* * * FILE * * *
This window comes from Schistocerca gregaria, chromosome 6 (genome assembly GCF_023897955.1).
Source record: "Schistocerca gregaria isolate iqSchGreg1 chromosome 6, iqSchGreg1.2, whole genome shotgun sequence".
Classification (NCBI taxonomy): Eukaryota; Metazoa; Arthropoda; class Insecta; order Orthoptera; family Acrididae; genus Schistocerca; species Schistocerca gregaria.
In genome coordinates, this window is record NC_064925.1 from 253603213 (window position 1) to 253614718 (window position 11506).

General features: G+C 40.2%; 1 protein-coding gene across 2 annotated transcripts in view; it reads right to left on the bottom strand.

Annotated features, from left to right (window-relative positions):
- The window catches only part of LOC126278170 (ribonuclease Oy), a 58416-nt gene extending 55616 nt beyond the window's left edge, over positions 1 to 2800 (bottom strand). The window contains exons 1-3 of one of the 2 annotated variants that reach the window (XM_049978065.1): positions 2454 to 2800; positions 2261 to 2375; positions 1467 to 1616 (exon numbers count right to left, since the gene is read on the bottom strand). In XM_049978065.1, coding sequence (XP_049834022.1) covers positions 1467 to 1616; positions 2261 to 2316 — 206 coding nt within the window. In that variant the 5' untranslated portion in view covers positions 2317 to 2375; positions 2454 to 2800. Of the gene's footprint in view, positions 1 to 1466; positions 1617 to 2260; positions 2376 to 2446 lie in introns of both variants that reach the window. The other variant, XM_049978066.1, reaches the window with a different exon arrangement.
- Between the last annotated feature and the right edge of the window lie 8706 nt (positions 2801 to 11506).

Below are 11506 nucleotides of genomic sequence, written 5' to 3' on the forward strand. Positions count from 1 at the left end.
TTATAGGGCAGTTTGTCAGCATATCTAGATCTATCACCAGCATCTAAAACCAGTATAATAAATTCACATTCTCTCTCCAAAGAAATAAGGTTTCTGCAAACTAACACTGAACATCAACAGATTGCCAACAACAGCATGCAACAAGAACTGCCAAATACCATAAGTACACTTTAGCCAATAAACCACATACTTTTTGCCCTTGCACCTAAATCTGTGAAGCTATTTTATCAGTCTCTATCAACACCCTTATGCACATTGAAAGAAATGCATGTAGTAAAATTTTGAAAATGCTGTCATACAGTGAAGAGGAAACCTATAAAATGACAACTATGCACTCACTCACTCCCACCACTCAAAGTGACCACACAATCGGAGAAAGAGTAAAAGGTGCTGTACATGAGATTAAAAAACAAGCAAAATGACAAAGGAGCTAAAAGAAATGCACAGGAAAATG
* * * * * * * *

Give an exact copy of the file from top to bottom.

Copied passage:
This window comes from Schistocerca gregaria, chromosome 6 (genome assembly GCF_023897955.1).
Source record: "Schistocerca gregaria isolate iqSchGreg1 chromosome 6, iqSchGreg1.2, whole genome shotgun sequence".
Classification (NCBI taxonomy): Eukaryota; Metazoa; Arthropoda; class Insecta; order Orthoptera; family Acrididae; genus Schistocerca; species Schistocerca gregaria.
In genome coordinates, this window is record NC_064925.1 from 253603213 (window position 1) to 253614718 (window position 11506).

General features: G+C 40.2%; 1 protein-coding gene across 2 annotated transcripts in view; it reads right to left on the bottom strand.

Annotated features, from left to right (window-relative positions):
- The window catches only part of LOC126278170 (ribonuclease Oy), a 58416-nt gene extending 55616 nt beyond the window's left edge, over positions 1 to 2800 (bottom strand). The window contains exons 1-3 of one of the 2 annotated variants that reach the window (XM_049978065.1): positions 2454 to 2800; positions 2261 to 2375; positions 1467 to 1616 (exon numbers count right to left, since the gene is read on the bottom strand). In XM_049978065.1, coding sequence (XP_049834022.1) covers positions 1467 to 1616; positions 2261 to 2316 — 206 coding nt within the window. In that variant the 5' untranslated portion in view covers positions 2317 to 2375; positions 2454 to 2800. Of the gene's footprint in view, positions 1 to 1466; positions 1617 to 2260; positions 2376 to 2446 lie in introns of both variants that reach the window. The other variant, XM_049978066.1, reaches the window with a different exon arrangement.
- Between the last annotated feature and the right edge of the window lie 8706 nt (positions 2801 to 11506).

Below are 11506 nucleotides of genomic sequence, written 5' to 3' on the forward strand. Positions count from 1 at the left end.
TTATAGGGCAGTTTGTCAGCATATCTAGATCTATCACCAGCATCTAAAACCAGTATAATAAATTCACATTCTCTCTCCAAAGAAATAAGGTTTCTGCAAACTAACACTGAACATCAACAGATTGCCAACAACAGCATGCAACAAGAACTGCCAAATACCATAAGTACACTTTAGCCAATAAACCACATACTTTTTGCCCTTGCACCTAAATCTGTGAAGCTATTTTATCAGTCTCTATCAACACCCTTATGCACATTGAAAGAAATGCATGTAGTAAAATTTTGAAAATGCTGTCATACAGTGAAGAGGAAACCTATAAAATGACAACTATGCACTCACTCACTCCCACCACTCAAAGTGACCACACAATCGGAGAAAGAGTAAAAGGTGCTGTACATGAGATTAAAAAACAAGCAAAATGACAAAGGAGCTAAAAGAAATGCACAGGAAAATG